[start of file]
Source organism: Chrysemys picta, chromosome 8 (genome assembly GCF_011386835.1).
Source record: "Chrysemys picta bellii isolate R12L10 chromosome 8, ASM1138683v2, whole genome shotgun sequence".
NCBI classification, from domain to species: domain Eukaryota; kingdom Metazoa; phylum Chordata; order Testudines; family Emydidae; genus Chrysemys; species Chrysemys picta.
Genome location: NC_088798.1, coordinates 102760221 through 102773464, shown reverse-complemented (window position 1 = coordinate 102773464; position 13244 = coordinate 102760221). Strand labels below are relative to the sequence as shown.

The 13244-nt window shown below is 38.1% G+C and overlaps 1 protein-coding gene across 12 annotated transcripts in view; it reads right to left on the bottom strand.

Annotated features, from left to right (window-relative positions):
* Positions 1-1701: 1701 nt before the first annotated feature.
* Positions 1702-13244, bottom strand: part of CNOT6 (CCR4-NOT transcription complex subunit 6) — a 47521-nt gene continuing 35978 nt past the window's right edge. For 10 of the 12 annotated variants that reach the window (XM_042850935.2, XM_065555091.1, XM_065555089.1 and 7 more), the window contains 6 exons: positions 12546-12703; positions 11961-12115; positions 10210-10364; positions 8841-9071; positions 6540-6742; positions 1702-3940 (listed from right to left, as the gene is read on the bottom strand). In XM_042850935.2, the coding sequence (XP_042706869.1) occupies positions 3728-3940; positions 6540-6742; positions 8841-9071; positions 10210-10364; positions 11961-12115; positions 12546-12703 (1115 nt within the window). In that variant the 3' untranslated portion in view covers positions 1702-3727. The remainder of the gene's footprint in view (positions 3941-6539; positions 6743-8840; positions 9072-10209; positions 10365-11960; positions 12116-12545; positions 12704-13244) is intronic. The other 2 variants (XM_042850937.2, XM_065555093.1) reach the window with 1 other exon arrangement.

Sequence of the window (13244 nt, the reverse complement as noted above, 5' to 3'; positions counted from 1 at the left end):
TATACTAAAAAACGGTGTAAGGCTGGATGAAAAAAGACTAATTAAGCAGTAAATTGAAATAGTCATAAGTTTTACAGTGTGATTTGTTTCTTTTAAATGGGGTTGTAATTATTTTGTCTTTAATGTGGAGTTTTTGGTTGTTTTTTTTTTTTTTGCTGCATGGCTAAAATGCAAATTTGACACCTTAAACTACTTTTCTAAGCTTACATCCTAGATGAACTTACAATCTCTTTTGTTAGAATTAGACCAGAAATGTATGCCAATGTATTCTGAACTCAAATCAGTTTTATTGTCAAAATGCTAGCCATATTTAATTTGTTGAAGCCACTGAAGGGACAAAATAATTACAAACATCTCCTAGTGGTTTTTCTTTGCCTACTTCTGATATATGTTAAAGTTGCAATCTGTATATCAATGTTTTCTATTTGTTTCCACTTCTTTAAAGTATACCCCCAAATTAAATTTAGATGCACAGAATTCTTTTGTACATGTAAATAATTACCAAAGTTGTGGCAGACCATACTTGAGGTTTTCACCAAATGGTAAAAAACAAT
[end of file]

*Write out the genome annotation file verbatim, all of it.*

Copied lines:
Source organism: Chrysemys picta, chromosome 8 (genome assembly GCF_011386835.1).
Source record: "Chrysemys picta bellii isolate R12L10 chromosome 8, ASM1138683v2, whole genome shotgun sequence".
NCBI classification, from domain to species: domain Eukaryota; kingdom Metazoa; phylum Chordata; order Testudines; family Emydidae; genus Chrysemys; species Chrysemys picta.
Genome location: NC_088798.1, coordinates 102760221 through 102773464, shown reverse-complemented (window position 1 = coordinate 102773464; position 13244 = coordinate 102760221). Strand labels below are relative to the sequence as shown.

The 13244-nt window shown below is 38.1% G+C and overlaps 1 protein-coding gene across 12 annotated transcripts in view; it reads right to left on the bottom strand.

Annotated features, from left to right (window-relative positions):
* Positions 1-1701: 1701 nt before the first annotated feature.
* Positions 1702-13244, bottom strand: part of CNOT6 (CCR4-NOT transcription complex subunit 6) — a 47521-nt gene continuing 35978 nt past the window's right edge. For 10 of the 12 annotated variants that reach the window (XM_042850935.2, XM_065555091.1, XM_065555089.1 and 7 more), the window contains 6 exons: positions 12546-12703; positions 11961-12115; positions 10210-10364; positions 8841-9071; positions 6540-6742; positions 1702-3940 (listed from right to left, as the gene is read on the bottom strand). In XM_042850935.2, the coding sequence (XP_042706869.1) occupies positions 3728-3940; positions 6540-6742; positions 8841-9071; positions 10210-10364; positions 11961-12115; positions 12546-12703 (1115 nt within the window). In that variant the 3' untranslated portion in view covers positions 1702-3727. The remainder of the gene's footprint in view (positions 3941-6539; positions 6743-8840; positions 9072-10209; positions 10365-11960; positions 12116-12545; positions 12704-13244) is intronic. The other 2 variants (XM_042850937.2, XM_065555093.1) reach the window with 1 other exon arrangement.

Sequence of the window (13244 nt, the reverse complement as noted above, 5' to 3'; positions counted from 1 at the left end):
TATACTAAAAAACGGTGTAAGGCTGGATGAAAAAAGACTAATTAAGCAGTAAATTGAAATAGTCATAAGTTTTACAGTGTGATTTGTTTCTTTTAAATGGGGTTGTAATTATTTTGTCTTTAATGTGGAGTTTTTGGTTGTTTTTTTTTTTTTTGCTGCATGGCTAAAATGCAAATTTGACACCTTAAACTACTTTTCTAAGCTTACATCCTAGATGAACTTACAATCTCTTTTGTTAGAATTAGACCAGAAATGTATGCCAATGTATTCTGAACTCAAATCAGTTTTATTGTCAAAATGCTAGCCATATTTAATTTGTTGAAGCCACTGAAGGGACAAAATAATTACAAACATCTCCTAGTGGTTTTTCTTTGCCTACTTCTGATATATGTTAAAGTTGCAATCTGTATATCAATGTTTTCTATTTGTTTCCACTTCTTTAAAGTATACCCCCAAATTAAATTTAGATGCACAGAATTCTTTTGTACATGTAAATAATTACCAAAGTTGTGGCAGACCATACTTGAGGTTTTCACCAAATGGTAAAAAACAAT